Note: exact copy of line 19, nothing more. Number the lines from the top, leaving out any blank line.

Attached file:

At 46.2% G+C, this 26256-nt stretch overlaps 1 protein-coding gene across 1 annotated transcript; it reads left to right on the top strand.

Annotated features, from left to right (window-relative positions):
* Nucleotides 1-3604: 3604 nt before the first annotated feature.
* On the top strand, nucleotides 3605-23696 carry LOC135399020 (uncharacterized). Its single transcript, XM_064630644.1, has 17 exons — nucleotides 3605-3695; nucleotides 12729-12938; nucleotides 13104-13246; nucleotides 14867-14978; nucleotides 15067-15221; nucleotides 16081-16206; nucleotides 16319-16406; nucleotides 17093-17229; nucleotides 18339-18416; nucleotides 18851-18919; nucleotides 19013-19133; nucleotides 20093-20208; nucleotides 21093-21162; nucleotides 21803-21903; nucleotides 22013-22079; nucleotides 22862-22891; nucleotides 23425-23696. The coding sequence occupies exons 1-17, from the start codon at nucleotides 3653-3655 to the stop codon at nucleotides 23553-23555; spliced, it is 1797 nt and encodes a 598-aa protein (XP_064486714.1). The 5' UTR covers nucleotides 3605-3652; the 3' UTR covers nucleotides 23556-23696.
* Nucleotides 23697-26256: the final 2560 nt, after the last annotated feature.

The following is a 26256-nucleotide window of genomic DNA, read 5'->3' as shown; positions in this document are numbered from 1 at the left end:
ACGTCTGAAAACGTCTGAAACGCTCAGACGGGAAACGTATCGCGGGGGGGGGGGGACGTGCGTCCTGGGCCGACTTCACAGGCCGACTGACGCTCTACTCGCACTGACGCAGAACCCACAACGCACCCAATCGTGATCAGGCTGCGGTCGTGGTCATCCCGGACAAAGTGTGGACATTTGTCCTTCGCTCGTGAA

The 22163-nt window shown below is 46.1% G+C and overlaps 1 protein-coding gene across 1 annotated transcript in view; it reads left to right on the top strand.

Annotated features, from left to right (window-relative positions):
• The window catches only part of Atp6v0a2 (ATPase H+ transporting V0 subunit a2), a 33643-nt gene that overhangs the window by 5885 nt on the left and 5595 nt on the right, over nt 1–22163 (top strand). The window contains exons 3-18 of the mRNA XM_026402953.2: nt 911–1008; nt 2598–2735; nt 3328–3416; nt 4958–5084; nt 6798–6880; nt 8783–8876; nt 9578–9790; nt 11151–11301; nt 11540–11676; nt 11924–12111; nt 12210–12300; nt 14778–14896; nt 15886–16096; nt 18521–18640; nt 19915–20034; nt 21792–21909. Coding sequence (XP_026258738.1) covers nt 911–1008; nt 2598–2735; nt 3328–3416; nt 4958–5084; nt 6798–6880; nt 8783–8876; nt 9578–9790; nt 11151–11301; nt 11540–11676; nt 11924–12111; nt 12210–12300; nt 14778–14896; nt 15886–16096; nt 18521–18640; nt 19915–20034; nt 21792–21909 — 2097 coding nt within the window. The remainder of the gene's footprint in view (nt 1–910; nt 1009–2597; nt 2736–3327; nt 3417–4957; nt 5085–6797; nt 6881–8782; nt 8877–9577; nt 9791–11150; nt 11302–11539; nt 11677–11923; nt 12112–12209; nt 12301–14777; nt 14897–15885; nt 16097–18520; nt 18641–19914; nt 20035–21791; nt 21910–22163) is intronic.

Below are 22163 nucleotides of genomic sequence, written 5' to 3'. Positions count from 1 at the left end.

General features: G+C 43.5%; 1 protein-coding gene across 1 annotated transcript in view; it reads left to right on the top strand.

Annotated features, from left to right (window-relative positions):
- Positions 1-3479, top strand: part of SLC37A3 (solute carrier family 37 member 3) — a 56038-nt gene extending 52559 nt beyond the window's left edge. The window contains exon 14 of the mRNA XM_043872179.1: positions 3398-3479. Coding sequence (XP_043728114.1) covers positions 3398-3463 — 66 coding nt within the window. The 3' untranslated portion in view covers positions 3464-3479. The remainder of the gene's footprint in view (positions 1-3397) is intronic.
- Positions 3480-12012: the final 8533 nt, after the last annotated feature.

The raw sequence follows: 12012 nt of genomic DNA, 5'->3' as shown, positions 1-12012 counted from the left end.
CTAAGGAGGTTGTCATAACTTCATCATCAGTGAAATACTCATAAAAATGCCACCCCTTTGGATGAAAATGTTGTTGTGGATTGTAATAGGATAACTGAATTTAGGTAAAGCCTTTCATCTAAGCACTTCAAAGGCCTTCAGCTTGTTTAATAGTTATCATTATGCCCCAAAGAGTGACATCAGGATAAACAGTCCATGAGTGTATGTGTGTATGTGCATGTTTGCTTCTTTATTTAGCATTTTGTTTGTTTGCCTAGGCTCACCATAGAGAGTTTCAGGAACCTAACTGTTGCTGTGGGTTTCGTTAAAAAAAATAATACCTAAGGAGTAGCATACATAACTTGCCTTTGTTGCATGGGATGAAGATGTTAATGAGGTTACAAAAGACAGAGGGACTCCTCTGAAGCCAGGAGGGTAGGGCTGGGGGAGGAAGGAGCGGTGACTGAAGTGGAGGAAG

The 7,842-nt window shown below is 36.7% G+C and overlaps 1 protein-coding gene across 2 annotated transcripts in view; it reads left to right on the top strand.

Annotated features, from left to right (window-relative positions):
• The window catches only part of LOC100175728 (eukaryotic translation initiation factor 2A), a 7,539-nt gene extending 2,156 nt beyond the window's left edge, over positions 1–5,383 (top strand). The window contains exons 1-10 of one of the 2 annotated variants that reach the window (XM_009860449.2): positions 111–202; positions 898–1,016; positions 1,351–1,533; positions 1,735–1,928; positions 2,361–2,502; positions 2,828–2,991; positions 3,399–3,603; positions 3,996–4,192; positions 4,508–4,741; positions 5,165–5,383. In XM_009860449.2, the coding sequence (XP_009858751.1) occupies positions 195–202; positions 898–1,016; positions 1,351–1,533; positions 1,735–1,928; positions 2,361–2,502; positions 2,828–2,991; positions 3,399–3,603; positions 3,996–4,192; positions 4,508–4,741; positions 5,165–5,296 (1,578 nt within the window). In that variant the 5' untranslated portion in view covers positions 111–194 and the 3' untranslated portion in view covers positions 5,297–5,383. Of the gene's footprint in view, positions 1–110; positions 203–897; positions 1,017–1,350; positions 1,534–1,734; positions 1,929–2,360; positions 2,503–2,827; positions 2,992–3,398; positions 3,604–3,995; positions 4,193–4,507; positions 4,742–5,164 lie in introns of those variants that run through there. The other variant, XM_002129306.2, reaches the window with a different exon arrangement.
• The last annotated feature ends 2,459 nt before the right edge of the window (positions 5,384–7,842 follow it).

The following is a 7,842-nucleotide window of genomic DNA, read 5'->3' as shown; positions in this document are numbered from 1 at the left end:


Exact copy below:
Annotated features, from left to right (window-relative positions):